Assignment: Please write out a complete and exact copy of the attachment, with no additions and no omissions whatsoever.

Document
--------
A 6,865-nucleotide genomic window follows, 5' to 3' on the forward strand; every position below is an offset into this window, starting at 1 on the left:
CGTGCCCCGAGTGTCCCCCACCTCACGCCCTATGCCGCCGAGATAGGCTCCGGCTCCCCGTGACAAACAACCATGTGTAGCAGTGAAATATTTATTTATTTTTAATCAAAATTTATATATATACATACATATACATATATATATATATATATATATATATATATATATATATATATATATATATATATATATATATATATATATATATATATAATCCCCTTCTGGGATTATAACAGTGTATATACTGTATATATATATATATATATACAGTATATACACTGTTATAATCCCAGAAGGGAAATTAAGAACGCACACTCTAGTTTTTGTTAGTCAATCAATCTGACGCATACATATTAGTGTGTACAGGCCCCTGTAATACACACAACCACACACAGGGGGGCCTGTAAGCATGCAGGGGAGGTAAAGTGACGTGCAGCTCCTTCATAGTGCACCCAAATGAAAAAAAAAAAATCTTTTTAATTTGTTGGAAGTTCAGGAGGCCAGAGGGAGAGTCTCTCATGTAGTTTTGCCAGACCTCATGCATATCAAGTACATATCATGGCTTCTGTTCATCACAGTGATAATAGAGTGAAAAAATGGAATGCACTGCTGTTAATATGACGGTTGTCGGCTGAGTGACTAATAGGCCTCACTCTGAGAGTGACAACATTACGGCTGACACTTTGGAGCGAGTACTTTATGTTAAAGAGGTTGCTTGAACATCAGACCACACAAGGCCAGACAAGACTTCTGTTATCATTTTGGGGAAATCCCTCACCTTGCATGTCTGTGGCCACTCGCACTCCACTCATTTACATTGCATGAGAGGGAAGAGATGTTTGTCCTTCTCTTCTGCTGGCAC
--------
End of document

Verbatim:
A 6,865-nucleotide genomic window follows, 5' to 3' on the forward strand; every position below is an offset into this window, starting at 1 on the left:
CGTGCCCCGAGTGTCCCCCACCTCACGCCCTATGCCGCCGAGATAGGCTCCGGCTCCCCGTGACAAACAACCATGTGTAGCAGTGAAATATTTATTTATTTTTAATCAAAATTTATATATATACATACATATACATATATATATATATATATATATATATATATATATATATATATATATATATATATATATATATATATATATATATATATAATCCCCTTCTGGGATTATAACAGTGTATATACTGTATATATATATATATATATACAGTATATACACTGTTATAATCCCAGAAGGGAAATTAAGAACGCACACTCTAGTTTTTGTTAGTCAATCAATCTGACGCATACATATTAGTGTGTACAGGCCCCTGTAATACACACAACCACACACAGGGGGGCCTGTAAGCATGCAGGGGAGGTAAAGTGACGTGCAGCTCCTTCATAGTGCACCCAAATGAAAAAAAAAAAATCTTTTTAATTTGTTGGAAGTTCAGGAGGCCAGAGGGAGAGTCTCTCATGTAGTTTTGCCAGACCTCATGCATATCAAGTACATATCATGGCTTCTGTTCATCACAGTGATAATAGAGTGAAAAAATGGAATGCACTGCTGTTAATATGACGGTTGTCGGCTGAGTGACTAATAGGCCTCACTCTGAGAGTGACAACATTACGGCTGACACTTTGGAGCGAGTACTTTATGTTAAAGAGGTTGCTTGAACATCAGACCACACAAGGCCAGACAAGACTTCTGTTATCATTTTGGGGAAATCCCTCACCTTGCATGTCTGTGGCCACTCGCACTCCACTCATTTACATTGCATGAGAGGGAAGAGATGTTTGTCCTTCTCTTCTGCTGGCAC